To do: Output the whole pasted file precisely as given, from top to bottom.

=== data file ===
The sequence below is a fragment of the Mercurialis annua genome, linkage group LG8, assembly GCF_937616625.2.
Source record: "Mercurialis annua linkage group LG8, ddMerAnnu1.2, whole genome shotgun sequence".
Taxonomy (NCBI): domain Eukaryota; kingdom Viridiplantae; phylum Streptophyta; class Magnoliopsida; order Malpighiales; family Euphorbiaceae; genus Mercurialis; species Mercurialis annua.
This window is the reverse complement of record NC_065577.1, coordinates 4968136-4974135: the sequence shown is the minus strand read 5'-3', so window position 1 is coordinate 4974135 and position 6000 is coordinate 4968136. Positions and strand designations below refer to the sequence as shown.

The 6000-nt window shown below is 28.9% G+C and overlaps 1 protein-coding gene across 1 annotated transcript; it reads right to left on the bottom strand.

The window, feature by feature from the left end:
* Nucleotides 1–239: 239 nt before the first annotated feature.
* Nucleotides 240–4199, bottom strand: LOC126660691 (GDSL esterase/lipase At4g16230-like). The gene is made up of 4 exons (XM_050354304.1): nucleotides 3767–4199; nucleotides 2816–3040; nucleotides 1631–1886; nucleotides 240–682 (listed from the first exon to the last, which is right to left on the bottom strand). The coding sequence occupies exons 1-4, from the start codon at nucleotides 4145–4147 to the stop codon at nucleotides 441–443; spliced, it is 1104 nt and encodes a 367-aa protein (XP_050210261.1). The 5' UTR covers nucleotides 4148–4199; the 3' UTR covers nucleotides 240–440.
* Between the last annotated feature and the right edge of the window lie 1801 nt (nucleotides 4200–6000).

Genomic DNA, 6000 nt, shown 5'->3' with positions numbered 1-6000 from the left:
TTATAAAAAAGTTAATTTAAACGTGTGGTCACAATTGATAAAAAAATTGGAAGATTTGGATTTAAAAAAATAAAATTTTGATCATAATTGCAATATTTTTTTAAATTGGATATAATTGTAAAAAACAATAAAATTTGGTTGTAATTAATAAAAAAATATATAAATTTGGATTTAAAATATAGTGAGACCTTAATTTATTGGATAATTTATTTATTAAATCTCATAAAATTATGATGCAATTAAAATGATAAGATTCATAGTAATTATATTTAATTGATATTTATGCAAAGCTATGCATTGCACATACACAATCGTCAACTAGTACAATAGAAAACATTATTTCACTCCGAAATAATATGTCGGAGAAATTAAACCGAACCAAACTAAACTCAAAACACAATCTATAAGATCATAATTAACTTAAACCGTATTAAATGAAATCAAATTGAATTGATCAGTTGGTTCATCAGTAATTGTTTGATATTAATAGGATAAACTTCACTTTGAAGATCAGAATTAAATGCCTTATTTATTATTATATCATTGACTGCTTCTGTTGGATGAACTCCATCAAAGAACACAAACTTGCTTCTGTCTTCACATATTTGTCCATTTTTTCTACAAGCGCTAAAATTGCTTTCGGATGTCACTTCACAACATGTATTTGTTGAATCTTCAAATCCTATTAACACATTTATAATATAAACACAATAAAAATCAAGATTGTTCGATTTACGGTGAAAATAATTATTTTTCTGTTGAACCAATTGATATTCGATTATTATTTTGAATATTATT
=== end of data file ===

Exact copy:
The sequence below is a fragment of the Mercurialis annua genome, linkage group LG8, assembly GCF_937616625.2.
Source record: "Mercurialis annua linkage group LG8, ddMerAnnu1.2, whole genome shotgun sequence".
Taxonomy (NCBI): domain Eukaryota; kingdom Viridiplantae; phylum Streptophyta; class Magnoliopsida; order Malpighiales; family Euphorbiaceae; genus Mercurialis; species Mercurialis annua.
This window is the reverse complement of record NC_065577.1, coordinates 4968136-4974135: the sequence shown is the minus strand read 5'-3', so window position 1 is coordinate 4974135 and position 6000 is coordinate 4968136. Positions and strand designations below refer to the sequence as shown.

The 6000-nt window shown below is 28.9% G+C and overlaps 1 protein-coding gene across 1 annotated transcript; it reads right to left on the bottom strand.

The window, feature by feature from the left end:
* Nucleotides 1–239: 239 nt before the first annotated feature.
* Nucleotides 240–4199, bottom strand: LOC126660691 (GDSL esterase/lipase At4g16230-like). The gene is made up of 4 exons (XM_050354304.1): nucleotides 3767–4199; nucleotides 2816–3040; nucleotides 1631–1886; nucleotides 240–682 (listed from the first exon to the last, which is right to left on the bottom strand). The coding sequence occupies exons 1-4, from the start codon at nucleotides 4145–4147 to the stop codon at nucleotides 441–443; spliced, it is 1104 nt and encodes a 367-aa protein (XP_050210261.1). The 5' UTR covers nucleotides 4148–4199; the 3' UTR covers nucleotides 240–440.
* Between the last annotated feature and the right edge of the window lie 1801 nt (nucleotides 4200–6000).

Genomic DNA, 6000 nt, shown 5'->3' with positions numbered 1-6000 from the left:
TTATAAAAAAGTTAATTTAAACGTGTGGTCACAATTGATAAAAAAATTGGAAGATTTGGATTTAAAAAAATAAAATTTTGATCATAATTGCAATATTTTTTTAAATTGGATATAATTGTAAAAAACAATAAAATTTGGTTGTAATTAATAAAAAAATATATAAATTTGGATTTAAAATATAGTGAGACCTTAATTTATTGGATAATTTATTTATTAAATCTCATAAAATTATGATGCAATTAAAATGATAAGATTCATAGTAATTATATTTAATTGATATTTATGCAAAGCTATGCATTGCACATACACAATCGTCAACTAGTACAATAGAAAACATTATTTCACTCCGAAATAATATGTCGGAGAAATTAAACCGAACCAAACTAAACTCAAAACACAATCTATAAGATCATAATTAACTTAAACCGTATTAAATGAAATCAAATTGAATTGATCAGTTGGTTCATCAGTAATTGTTTGATATTAATAGGATAAACTTCACTTTGAAGATCAGAATTAAATGCCTTATTTATTATTATATCATTGACTGCTTCTGTTGGATGAACTCCATCAAAGAACACAAACTTGCTTCTGTCTTCACATATTTGTCCATTTTTTCTACAAGCGCTAAAATTGCTTTCGGATGTCACTTCACAACATGTATTTGTTGAATCTTCAAATCCTATTAACACATTTATAATATAAACACAATAAAAATCAAGATTGTTCGATTTACGGTGAAAATAATTATTTTTCTGTTGAACCAATTGATATTCGATTATTATTTTGAATATTATT